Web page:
Working with Generation Z is a Holistic Effort
An ongoing pandemic, mental wellness and activism are fundamentally reshaping what’s to come for the next generation. Although improving, businesses still need to earn Gen Z’s confidence, says a report by EY. Sixty percent of the Gen Z members across the U.S. who were surveyed for the study say most people can’t be trusted, according to the firm’s second Gen Z Segmentation Study, which tracks the generation’s personal and professional interests. As Gen Z enters the workforce, the study concludes, employers need to understand this demographic group more holistically to effectively work with and support them. “The world is changing faster than ever, and this digitally native and globally conscious generation, born between 1997 and 2007, is prepared to adapt to the rapidly transforming environment,” said the consulting outfit. Businesses, the new report says, should prioritize understanding Gen Z to maintain engagement with future employees and customers — developing a strong “Plan Z.”

While Gen Z individuals may excel in navigating consumer-oriented technologies, they often lack exposure to the full range of software and systems used in the workplace. Many educational institutions fail to adequately prepare students to navigate the intricacies of professional applications, databases, project management tools, or other industry-specific software. “In a recent study conducted by Dell Technologies, more than a third of the study participants felt that their school education did not prepare them with the technology skills needed for their planned careers,” said Protis Global. “As a result, when entering the workforce, they may find themselves struggling to adapt to the technology stack required for their roles.”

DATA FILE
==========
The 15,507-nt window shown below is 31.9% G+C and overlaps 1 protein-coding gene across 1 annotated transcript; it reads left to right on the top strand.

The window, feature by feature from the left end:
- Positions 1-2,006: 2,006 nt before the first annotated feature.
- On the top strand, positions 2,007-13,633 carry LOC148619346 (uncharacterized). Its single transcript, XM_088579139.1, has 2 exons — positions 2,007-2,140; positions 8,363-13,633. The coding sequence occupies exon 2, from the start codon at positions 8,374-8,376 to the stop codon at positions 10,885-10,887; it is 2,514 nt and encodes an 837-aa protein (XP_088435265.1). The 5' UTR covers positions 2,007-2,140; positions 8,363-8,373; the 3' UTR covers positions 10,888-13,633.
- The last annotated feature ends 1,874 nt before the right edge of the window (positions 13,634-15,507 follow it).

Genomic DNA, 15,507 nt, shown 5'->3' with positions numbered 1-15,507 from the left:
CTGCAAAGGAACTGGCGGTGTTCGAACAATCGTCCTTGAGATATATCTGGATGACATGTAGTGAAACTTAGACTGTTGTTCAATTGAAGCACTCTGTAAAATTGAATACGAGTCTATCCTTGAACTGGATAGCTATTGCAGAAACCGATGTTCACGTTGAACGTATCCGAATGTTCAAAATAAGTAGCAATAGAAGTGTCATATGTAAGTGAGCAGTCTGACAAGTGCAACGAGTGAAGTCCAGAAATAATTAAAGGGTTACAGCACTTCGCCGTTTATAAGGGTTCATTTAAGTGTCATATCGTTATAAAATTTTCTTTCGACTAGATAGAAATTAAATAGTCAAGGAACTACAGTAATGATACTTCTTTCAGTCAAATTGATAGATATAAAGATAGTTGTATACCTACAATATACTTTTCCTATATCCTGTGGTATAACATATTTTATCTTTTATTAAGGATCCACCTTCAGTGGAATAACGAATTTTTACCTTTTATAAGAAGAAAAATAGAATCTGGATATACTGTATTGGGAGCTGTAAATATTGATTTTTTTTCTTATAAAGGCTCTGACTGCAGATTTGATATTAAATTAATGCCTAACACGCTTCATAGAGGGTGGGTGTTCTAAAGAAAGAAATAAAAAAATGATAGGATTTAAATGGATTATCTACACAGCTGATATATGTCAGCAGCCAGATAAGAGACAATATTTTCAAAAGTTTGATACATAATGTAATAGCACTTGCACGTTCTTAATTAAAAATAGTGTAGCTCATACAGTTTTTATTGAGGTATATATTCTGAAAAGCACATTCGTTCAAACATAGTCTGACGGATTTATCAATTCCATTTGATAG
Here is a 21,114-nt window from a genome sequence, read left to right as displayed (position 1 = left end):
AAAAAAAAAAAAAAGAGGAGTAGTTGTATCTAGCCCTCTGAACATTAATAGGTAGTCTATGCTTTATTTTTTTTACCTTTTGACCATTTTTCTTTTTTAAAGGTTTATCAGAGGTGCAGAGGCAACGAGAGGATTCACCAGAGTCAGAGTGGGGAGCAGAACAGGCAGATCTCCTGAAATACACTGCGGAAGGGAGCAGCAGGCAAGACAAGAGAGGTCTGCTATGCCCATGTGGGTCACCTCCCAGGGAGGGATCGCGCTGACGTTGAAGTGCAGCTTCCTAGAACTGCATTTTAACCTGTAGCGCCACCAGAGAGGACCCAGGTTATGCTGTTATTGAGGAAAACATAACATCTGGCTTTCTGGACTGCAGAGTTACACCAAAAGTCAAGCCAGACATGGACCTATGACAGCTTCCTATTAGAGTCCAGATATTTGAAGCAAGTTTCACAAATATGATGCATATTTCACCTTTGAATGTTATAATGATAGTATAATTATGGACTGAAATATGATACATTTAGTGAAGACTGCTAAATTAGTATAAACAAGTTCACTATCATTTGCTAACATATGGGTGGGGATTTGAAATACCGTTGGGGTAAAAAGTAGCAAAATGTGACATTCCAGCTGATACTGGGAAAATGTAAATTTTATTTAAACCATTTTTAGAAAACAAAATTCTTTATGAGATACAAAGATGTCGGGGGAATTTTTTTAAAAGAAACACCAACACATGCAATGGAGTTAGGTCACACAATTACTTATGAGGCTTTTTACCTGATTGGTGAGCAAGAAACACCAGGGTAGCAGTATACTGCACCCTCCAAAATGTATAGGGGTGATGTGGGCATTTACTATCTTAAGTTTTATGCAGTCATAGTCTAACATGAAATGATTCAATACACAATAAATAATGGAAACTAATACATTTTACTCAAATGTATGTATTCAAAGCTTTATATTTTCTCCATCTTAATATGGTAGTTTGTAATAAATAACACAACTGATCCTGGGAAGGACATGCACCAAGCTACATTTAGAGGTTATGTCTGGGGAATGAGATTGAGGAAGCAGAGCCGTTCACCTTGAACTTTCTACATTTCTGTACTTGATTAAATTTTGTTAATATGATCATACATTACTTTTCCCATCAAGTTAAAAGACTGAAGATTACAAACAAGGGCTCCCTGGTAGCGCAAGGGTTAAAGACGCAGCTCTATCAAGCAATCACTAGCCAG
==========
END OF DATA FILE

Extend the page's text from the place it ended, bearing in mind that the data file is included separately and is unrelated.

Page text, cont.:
A Significant Gap  

To effectively utilize workplace technology, Gen Z workers require comprehensive training and guidance. Due to the assumption of their inherent tech-savviness, organizations often overlook the need for structured training programs. “This oversight leads to a significant gap between what Gen Z employees know from their personal technology use and what they need to know to perform their job responsibilities effectively,” said the report.

It’s also important to recognize that not all Gen Z individuals possess the same level of technological proficiency. “While some may be quick learners and adaptable, others may require additional support and mentorship to bridge the gap between their existing knowledge and the requirements of the workplace,” said Protis Global.

Another factor contributing to the perception of Gen Z’s limited technological competence in the workplace is their preference for social technologies over professional tools. “Social media platforms and messaging apps are deeply ingrained in their lives, making them highly proficient in communication and collaboration within these environments,” said the report. “However, this expertise does not necessarily extend to the software and systems used for project management, data analysis, or other job-specific tasks.”

Protis Global, founded in 1995, is headquartered in Delray Beach, FL. Its specialties include consumer package goods, global food and beverage, cannabis, hospitality, fast moving consumer goods, adult beverage, talent attraction, and employer branding.

Related: Move Over Millennials, There’s a New Workforce in Town

Contributed by Scott A. Scanlon, Editor-in-Chief; Dale M. Zupsansky, Executive Editor; Lily Fauver, Senior Editor – Hunt Scanlon Media